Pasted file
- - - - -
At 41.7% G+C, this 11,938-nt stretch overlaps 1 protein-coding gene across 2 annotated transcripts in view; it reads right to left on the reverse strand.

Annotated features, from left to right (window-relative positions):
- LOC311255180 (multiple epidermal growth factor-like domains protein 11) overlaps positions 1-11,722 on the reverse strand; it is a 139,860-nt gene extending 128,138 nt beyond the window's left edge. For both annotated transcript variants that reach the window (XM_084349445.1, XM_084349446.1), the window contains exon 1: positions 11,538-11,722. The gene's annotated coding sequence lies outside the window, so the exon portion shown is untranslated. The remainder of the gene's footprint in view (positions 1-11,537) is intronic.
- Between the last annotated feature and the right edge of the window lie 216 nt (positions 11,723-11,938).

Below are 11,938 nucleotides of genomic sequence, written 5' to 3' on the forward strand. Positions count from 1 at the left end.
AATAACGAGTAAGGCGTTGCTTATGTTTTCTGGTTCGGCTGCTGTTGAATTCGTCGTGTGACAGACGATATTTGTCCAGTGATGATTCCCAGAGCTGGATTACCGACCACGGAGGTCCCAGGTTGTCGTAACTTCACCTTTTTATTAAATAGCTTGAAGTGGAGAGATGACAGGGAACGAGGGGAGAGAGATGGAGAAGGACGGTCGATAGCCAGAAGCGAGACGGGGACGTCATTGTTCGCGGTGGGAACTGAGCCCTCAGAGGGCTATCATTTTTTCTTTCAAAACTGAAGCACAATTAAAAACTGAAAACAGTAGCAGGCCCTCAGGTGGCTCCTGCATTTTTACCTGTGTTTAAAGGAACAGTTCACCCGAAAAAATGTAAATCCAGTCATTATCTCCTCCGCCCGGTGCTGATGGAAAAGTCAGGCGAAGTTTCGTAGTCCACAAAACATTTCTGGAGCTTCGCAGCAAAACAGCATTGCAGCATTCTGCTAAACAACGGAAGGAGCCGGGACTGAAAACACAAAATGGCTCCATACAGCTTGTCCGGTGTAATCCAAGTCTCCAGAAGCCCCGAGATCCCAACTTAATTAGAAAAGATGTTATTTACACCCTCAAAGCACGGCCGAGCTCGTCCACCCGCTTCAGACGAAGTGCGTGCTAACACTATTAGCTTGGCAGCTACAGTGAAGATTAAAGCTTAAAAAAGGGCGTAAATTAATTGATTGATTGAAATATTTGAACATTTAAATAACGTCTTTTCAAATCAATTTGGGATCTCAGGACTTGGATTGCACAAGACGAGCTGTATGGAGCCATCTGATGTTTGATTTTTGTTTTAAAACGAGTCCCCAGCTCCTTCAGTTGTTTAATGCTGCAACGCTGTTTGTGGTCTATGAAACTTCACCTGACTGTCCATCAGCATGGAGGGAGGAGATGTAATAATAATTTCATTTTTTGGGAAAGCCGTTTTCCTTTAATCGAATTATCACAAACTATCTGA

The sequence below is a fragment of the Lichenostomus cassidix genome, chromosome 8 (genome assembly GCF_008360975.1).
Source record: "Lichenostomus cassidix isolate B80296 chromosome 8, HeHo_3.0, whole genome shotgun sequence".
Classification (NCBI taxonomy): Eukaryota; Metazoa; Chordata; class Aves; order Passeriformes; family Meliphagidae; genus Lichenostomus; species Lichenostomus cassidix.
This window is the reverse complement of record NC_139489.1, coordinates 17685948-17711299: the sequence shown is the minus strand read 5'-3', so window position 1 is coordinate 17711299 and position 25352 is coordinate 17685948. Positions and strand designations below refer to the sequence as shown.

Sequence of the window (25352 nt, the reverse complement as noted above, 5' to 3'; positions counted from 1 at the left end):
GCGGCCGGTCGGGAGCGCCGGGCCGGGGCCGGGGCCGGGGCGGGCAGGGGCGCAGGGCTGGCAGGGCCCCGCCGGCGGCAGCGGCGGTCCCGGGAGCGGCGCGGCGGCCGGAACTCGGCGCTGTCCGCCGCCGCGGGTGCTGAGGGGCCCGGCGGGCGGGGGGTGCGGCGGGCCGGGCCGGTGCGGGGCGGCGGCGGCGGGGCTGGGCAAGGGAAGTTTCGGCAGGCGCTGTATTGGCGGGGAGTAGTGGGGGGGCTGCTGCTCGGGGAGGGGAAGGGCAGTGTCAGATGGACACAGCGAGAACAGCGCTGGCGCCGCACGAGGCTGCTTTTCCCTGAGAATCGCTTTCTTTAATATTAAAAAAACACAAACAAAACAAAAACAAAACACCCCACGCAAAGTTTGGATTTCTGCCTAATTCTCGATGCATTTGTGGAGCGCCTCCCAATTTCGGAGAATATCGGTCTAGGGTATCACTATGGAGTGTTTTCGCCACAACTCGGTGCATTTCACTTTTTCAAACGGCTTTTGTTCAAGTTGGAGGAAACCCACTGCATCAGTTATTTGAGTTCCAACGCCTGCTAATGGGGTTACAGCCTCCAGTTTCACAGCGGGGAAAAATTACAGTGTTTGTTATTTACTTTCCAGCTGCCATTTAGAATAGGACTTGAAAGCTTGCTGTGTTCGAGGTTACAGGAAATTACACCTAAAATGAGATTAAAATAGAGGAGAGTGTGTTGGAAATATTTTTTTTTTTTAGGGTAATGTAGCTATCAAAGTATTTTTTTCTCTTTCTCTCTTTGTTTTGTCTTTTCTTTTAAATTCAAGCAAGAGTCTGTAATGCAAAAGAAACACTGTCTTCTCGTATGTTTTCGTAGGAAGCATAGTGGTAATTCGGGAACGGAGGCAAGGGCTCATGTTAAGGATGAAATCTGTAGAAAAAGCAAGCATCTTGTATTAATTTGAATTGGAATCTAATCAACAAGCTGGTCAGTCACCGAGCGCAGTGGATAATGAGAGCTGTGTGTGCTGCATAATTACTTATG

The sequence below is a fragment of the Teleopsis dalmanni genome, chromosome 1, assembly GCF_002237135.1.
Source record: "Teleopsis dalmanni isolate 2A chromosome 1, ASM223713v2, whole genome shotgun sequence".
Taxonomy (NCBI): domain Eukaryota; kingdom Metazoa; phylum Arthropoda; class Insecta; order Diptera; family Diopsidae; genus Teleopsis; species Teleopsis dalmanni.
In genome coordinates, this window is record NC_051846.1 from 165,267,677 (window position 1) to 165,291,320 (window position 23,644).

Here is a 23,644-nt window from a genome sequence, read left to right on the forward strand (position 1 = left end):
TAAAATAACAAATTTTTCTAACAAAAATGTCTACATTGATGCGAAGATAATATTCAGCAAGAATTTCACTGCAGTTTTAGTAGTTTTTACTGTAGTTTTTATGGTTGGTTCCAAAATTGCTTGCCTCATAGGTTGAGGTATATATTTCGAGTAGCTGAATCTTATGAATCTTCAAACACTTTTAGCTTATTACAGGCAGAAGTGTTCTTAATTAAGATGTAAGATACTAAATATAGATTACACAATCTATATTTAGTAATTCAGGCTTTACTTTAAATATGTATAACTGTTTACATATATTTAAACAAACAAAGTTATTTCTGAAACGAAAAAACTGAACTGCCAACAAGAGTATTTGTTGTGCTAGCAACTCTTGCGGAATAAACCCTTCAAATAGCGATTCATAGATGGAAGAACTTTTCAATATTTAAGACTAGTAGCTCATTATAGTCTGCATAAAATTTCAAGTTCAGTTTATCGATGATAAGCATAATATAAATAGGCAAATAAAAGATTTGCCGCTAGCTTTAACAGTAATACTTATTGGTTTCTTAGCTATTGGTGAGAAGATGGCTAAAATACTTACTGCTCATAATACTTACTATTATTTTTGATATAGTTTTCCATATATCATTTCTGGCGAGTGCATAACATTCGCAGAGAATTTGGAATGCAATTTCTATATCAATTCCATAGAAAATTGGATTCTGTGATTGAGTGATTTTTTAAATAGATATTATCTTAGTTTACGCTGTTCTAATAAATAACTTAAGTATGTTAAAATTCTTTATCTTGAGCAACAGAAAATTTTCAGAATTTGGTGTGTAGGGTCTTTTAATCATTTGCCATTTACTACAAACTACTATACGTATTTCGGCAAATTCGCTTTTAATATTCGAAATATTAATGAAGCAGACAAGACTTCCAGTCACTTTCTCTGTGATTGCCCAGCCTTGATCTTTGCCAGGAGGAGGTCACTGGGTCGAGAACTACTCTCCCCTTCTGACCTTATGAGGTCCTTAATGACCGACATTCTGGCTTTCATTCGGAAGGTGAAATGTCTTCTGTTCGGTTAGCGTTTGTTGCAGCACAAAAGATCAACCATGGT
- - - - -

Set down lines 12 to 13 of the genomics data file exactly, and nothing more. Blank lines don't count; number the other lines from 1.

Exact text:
GCGGCCGGTCGGGAGCGCCGGGCCGGGGCCGGGGCCGGGGCGGGCAGGGGCGCAGGGCTGGCAGGGCCCCGCCGGCGGCAGCGGCGGTCCCGGGAGCGGCGCGGCGGCCGGAACTCGGCGCTGTCCGCCGCCGCGGGTGCTGAGGGGCCCGGCGGGCGGGGGGTGCGGCGGGCCGGGCCGGTGCGGGGCGGCGGCGGCGGGGCTGGGCAAGGGAAGTTTCGGCAGGCGCTGTATTGGCGGGGAGTAGTGGGGGGGCTGCTGCTCGGGGAGGGGAAGGGCAGTGTCAGATGGACACAGCGAGAACAGCGCTGGCGCCGCACGAGGCTGCTTTTCCCTGAGAATCGCTTTCTTTAATATTAAAAAAACACAAACAAAACAAAAACAAAACACCCCACGCAAAGTTTGGATTTCTGCCTAATTCTCGATGCATTTGTGGAGCGCCTCCCAATTTCGGAGAATATCGGTCTAGGGTATCACTATGGAGTGTTTTCGCCACAACTCGGTGCATTTCACTTTTTCAAACGGCTTTTGTTCAAGTTGGAGGAAACCCACTGCATCAGTTATTTGAGTTCCAACGCCTGCTAATGGGGTTACAGCCTCCAGTTTCACAGCGGGGAAAAATTACAGTGTTTGTTATTTACTTTCCAGCTGCCATTTAGAATAGGACTTGAAAGCTTGCTGTGTTCGAGGTTACAGGAAATTACACCTAAAATGAGATTAAAATAGAGGAGAGTGTGTTGGAAATATTTTTTTTTTTTAGGGTAATGTAGCTATCAAAGTATTTTTTTCTCTTTCTCTCTTTGTTTTGTCTTTTCTTTTAAATTCAAGCAAGAGTCTGTAATGCAAAAGAAACACTGTCTTCTCGTATGTTTTCGTAGGAAGCATAGTGGTAATTCGGGAACGGAGGCAAGGGCTCATGTTAAGGATGAAATCTGTAGAAAAAGCAAGCATCTTGTATTAATTTGAATTGGAATCTAATCAACAAGCTGGTCAGTCACCGAGCGCAGTGGATAATGAGAGCTGTGTGTGCTGCATAATTACTTATG

The sequence below is a fragment of the Teleopsis dalmanni genome, chromosome 1, assembly GCF_002237135.1.